IDTechEx’s research finds that semiconductors for ADAS (advanced driver assistance systems) and autonomy will grow at a 10-year CAGR of 29%. As such, autonomy will be a boon for the automotive semiconductor industry and here are three reasons for that growth.
Automated Vehicles Are Coming
This might even be an understatement. The industry has been guilty of saying that autonomous vehicles are just around the corner for some time, but in some ways, they are already here. Just last month, the Mercedes S-Class got SAE level 3 certification in the US, following its certification in Germany in 2022. This has huge significance as the S-Class tends to be the trendsetter in the automotive industry, and IDTechEx is confident that level 3 technologies will trickle down through vehicle price points over the next decade. Even level 4 vehicles now have an established presence in some cities.
In Phoenix, Arizona, anyone can use Waymo’s completely driverless robotaxis, providing the route and end destination is within select geofenced regions. Autonomous vehicles are not coming; they are here and bring more sensors, more computers, and more semiconductor demand.
More Sensors Using More Advanced Technologies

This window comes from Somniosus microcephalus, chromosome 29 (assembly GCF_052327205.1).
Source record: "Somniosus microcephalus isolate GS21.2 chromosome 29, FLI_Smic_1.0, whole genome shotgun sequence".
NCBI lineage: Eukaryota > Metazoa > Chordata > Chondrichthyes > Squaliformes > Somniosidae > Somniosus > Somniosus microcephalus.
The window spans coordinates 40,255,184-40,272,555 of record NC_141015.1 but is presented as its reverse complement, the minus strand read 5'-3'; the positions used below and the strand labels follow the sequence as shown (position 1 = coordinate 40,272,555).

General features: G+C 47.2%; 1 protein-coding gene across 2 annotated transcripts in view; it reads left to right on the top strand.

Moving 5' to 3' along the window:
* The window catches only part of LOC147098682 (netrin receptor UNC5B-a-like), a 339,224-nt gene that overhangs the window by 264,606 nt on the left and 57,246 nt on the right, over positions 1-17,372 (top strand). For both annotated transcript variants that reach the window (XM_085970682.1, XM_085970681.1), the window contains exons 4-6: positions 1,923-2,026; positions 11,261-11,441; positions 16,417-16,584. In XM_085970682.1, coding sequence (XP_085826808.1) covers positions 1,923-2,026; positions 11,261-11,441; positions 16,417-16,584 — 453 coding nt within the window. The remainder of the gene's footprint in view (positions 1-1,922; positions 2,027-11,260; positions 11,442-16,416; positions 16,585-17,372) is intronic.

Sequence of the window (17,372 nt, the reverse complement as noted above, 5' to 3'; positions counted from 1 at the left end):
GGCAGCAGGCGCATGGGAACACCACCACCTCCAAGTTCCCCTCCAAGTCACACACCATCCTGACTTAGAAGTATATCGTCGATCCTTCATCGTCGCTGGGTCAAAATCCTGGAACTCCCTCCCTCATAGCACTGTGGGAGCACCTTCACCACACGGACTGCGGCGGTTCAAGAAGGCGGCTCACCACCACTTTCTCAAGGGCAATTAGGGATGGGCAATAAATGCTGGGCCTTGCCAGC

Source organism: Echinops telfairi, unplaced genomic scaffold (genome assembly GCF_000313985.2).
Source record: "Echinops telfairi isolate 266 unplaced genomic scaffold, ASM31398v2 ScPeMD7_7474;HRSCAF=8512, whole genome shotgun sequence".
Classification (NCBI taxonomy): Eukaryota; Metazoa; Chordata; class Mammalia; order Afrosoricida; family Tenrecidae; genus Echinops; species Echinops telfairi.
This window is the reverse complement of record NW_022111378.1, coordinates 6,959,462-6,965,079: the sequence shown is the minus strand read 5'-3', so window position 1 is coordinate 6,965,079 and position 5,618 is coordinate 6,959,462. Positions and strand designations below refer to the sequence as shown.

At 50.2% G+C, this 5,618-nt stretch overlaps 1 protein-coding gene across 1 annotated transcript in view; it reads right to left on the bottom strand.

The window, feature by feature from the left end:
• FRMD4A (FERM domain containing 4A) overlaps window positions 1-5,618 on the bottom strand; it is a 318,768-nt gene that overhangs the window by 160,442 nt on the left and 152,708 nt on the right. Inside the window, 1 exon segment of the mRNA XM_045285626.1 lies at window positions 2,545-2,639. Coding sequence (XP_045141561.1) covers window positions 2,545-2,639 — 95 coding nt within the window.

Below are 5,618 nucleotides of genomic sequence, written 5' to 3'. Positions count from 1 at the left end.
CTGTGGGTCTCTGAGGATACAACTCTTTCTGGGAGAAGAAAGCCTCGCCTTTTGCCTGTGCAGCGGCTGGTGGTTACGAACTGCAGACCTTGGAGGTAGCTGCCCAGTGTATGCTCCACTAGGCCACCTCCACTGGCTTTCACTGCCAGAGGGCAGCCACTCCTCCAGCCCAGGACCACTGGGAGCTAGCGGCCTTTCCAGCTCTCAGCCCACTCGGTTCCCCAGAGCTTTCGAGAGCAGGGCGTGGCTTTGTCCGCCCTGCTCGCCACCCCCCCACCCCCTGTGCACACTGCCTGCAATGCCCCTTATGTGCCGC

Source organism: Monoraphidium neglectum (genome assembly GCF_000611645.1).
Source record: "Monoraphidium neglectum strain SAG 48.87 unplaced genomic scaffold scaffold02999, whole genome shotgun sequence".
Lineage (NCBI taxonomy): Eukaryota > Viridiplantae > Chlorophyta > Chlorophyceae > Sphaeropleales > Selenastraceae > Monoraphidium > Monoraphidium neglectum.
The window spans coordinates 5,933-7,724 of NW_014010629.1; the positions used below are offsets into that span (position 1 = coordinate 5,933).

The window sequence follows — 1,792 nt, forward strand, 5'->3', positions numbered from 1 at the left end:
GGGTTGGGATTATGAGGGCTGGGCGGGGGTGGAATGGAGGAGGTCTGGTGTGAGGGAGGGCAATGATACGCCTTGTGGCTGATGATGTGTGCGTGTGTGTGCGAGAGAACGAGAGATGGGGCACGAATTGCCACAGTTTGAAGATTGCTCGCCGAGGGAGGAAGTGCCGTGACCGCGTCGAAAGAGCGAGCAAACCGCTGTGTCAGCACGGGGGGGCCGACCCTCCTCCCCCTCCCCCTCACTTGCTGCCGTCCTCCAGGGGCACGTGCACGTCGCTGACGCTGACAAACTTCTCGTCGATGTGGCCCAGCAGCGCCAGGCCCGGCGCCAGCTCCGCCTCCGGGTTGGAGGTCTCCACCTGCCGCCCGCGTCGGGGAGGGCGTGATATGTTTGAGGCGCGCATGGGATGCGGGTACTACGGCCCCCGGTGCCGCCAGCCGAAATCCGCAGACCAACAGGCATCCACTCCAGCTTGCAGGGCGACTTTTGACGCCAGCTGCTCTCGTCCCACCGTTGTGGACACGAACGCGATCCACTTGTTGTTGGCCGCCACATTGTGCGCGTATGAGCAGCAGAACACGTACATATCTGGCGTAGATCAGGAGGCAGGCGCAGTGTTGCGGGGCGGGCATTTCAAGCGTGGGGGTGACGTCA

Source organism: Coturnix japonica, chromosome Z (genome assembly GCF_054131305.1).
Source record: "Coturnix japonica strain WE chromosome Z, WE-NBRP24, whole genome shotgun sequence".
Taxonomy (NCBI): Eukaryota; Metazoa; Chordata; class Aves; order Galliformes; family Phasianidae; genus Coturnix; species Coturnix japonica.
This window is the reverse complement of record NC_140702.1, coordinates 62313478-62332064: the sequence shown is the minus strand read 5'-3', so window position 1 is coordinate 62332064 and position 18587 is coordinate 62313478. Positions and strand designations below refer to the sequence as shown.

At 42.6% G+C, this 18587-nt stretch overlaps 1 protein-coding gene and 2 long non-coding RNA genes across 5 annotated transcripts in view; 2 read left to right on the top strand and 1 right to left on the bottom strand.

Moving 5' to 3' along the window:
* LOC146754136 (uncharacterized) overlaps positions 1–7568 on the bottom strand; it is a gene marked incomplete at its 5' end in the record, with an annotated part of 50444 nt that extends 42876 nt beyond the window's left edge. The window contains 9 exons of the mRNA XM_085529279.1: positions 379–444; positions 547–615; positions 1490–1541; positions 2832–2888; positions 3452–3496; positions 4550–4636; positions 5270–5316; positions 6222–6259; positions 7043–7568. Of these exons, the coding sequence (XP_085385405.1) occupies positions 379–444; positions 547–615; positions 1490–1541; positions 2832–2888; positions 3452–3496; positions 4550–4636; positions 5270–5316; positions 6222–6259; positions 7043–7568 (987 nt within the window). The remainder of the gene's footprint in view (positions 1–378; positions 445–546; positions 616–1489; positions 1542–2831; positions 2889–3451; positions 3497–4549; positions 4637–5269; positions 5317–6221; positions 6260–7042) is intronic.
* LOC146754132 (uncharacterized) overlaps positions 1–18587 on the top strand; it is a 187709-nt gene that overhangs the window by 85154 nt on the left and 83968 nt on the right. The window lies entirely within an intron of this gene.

Not only will autonomous vehicles bring more sensors to vehicles, but they will also require higher-performing sensors with more expensive and more advanced semiconductor technologies. Radar, for example, has previously used quite mature 90nm SiGe BiCMOS technologies, but demand for better performance means that the next generation, 4D imaging radars will be adopting Si CMOS technologies with nodes of 40nm and less. As the node size drops, these radars gain performance, but they will also be gaining cost.
LiDAR has been coming down in price recently, and its adoption is growing. It is a key sensor for vehicles at SAE level 3 and above, but due to the safety benefits it can bring, IDTechEx thinks it will also begin penetrating level 2 and below. Near-infrared LiDARs are the most deployed at the moment, and their detectors can be built on Silicon, making them quite cheap.
But IDTechEx’s “Automotive Semiconductors 2023-2033” report finds that the trend in LiDAR is towards shortwave infrared, which brings performance advantages but requires more expensive InGaAs detectors. IDTechEx sees their increased adoption and transition towards higher value semiconductor types as key drivers in the semiconductor for autonomy and ADAS markets.
High-Performance Computing – Driving Vehicles and Driving the Semiconductor Market
Finally, these highly automated vehicles are going to require high-performance computers capable of thousands of TOPs (tera-operations per second). The chips inside these computers are made using some of the most advanced processes by leading semiconductor foundries like TSMC and Samsung.
This will also impact the automotive semiconductor supply chain; previously, microcontrollers (MCUs) have been the main computers in cars, built on mature technology nodes by established tier 2 suppliers such as Infineon and NXP. But the high-performance computing is beyond their internal fabrication capability, so they outsource to the East Asian giants. But others can do this as well, which is why fabless companies like Mobileye and Nvidia can get more of a stake in the automotive semiconductor market.